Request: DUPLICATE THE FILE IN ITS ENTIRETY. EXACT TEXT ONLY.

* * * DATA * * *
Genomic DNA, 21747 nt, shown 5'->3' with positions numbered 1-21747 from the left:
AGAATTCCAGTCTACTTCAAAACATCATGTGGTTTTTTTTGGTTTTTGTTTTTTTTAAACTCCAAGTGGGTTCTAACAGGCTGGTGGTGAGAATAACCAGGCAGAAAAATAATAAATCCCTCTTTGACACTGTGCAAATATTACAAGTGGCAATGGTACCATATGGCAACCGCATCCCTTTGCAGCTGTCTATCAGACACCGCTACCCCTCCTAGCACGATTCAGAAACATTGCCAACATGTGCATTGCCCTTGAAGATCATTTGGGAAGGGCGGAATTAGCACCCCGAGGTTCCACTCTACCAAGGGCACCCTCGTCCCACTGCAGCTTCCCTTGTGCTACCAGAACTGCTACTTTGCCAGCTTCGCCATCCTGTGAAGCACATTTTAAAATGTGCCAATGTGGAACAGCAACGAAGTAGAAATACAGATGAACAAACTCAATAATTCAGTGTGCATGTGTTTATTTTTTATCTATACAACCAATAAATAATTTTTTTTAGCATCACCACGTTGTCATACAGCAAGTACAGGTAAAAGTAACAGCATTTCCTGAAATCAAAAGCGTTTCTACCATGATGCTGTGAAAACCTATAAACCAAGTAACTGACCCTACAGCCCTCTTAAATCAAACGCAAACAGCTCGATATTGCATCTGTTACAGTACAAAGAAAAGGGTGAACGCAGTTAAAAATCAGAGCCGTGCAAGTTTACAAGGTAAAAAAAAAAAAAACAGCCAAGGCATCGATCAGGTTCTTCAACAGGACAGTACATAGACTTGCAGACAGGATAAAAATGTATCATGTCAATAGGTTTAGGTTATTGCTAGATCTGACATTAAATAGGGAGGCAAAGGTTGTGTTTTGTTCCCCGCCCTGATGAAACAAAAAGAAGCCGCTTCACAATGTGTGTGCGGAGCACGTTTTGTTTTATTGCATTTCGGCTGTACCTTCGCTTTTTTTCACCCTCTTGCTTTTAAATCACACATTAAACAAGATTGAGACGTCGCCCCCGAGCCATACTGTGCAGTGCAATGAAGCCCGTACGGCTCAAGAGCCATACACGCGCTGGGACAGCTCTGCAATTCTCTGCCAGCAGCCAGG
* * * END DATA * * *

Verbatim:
Genomic DNA, 21747 nt, shown 5'->3' with positions numbered 1-21747 from the left:
AGAATTCCAGTCTACTTCAAAACATCATGTGGTTTTTTTTGGTTTTTGTTTTTTTTAAACTCCAAGTGGGTTCTAACAGGCTGGTGGTGAGAATAACCAGGCAGAAAAATAATAAATCCCTCTTTGACACTGTGCAAATATTACAAGTGGCAATGGTACCATATGGCAACCGCATCCCTTTGCAGCTGTCTATCAGACACCGCTACCCCTCCTAGCACGATTCAGAAACATTGCCAACATGTGCATTGCCCTTGAAGATCATTTGGGAAGGGCGGAATTAGCACCCCGAGGTTCCACTCTACCAAGGGCACCCTCGTCCCACTGCAGCTTCCCTTGTGCTACCAGAACTGCTACTTTGCCAGCTTCGCCATCCTGTGAAGCACATTTTAAAATGTGCCAATGTGGAACAGCAACGAAGTAGAAATACAGATGAACAAACTCAATAATTCAGTGTGCATGTGTTTATTTTTTATCTATACAACCAATAAATAATTTTTTTTAGCATCACCACGTTGTCATACAGCAAGTACAGGTAAAAGTAACAGCATTTCCTGAAATCAAAAGCGTTTCTACCATGATGCTGTGAAAACCTATAAACCAAGTAACTGACCCTACAGCCCTCTTAAATCAAACGCAAACAGCTCGATATTGCATCTGTTACAGTACAAAGAAAAGGGTGAACGCAGTTAAAAATCAGAGCCGTGCAAGTTTACAAGGTAAAAAAAAAAAAAACAGCCAAGGCATCGATCAGGTTCTTCAACAGGACAGTACATAGACTTGCAGACAGGATAAAAATGTATCATGTCAATAGGTTTAGGTTATTGCTAGATCTGACATTAAATAGGGAGGCAAAGGTTGTGTTTTGTTCCCCGCCCTGATGAAACAAAAAGAAGCCGCTTCACAATGTGTGTGCGGAGCACGTTTTGTTTTATTGCATTTCGGCTGTACCTTCGCTTTTTTTCACCCTCTTGCTTTTAAATCACACATTAAACAAGATTGAGACGTCGCCCCCGAGCCATACTGTGCAGTGCAATGAAGCCCGTACGGCTCAAGAGCCATACACGCGCTGGGACAGCTCTGCAATTCTCTGCCAGCAGCCAGG